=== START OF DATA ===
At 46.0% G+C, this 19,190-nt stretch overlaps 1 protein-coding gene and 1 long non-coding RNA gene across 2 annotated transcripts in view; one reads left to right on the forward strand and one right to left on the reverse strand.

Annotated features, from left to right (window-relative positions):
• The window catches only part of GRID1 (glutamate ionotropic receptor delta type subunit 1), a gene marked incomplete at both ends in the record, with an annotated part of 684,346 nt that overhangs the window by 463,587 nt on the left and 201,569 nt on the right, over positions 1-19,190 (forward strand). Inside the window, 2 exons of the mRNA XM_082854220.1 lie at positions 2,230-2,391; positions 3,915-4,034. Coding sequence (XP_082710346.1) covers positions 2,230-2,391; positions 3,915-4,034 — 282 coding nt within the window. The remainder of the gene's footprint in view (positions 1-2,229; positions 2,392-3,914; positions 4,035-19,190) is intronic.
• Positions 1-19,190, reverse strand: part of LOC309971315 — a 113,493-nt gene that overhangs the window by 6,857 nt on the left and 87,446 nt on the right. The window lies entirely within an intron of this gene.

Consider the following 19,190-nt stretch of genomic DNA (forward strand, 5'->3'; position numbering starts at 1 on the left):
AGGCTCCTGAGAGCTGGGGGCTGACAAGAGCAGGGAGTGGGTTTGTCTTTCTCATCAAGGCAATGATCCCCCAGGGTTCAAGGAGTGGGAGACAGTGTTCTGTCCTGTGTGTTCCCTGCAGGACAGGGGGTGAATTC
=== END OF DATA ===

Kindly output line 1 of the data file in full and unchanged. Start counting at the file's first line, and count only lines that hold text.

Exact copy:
At 46.0% G+C, this 19,190-nt stretch overlaps 1 protein-coding gene and 1 long non-coding RNA gene across 2 annotated transcripts in view; one reads left to right on the forward strand and one right to left on the reverse strand.